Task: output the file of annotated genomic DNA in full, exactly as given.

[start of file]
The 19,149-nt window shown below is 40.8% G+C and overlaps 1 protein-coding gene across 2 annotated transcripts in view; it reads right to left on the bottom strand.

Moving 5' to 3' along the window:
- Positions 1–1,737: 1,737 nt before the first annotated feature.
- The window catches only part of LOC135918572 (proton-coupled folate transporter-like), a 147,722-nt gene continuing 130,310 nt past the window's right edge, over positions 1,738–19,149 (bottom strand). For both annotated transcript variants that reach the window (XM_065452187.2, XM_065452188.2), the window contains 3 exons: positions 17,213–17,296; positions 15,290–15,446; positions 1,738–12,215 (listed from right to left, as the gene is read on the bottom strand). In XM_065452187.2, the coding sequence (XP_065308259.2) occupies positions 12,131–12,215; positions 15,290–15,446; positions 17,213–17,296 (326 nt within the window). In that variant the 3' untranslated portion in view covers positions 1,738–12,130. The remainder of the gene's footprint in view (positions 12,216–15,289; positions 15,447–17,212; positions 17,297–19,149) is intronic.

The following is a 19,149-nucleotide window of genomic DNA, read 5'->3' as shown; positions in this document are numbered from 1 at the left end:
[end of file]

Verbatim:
The 19,149-nt window shown below is 40.8% G+C and overlaps 1 protein-coding gene across 2 annotated transcripts in view; it reads right to left on the bottom strand.

Moving 5' to 3' along the window:
- Positions 1–1,737: 1,737 nt before the first annotated feature.
- The window catches only part of LOC135918572 (proton-coupled folate transporter-like), a 147,722-nt gene continuing 130,310 nt past the window's right edge, over positions 1,738–19,149 (bottom strand). For both annotated transcript variants that reach the window (XM_065452187.2, XM_065452188.2), the window contains 3 exons: positions 17,213–17,296; positions 15,290–15,446; positions 1,738–12,215 (listed from right to left, as the gene is read on the bottom strand). In XM_065452187.2, the coding sequence (XP_065308259.2) occupies positions 12,131–12,215; positions 15,290–15,446; positions 17,213–17,296 (326 nt within the window). In that variant the 3' untranslated portion in view covers positions 1,738–12,130. The remainder of the gene's footprint in view (positions 12,216–15,289; positions 15,447–17,212; positions 17,297–19,149) is intronic.

The following is a 19,149-nucleotide window of genomic DNA, read 5'->3' as shown; positions in this document are numbered from 1 at the left end: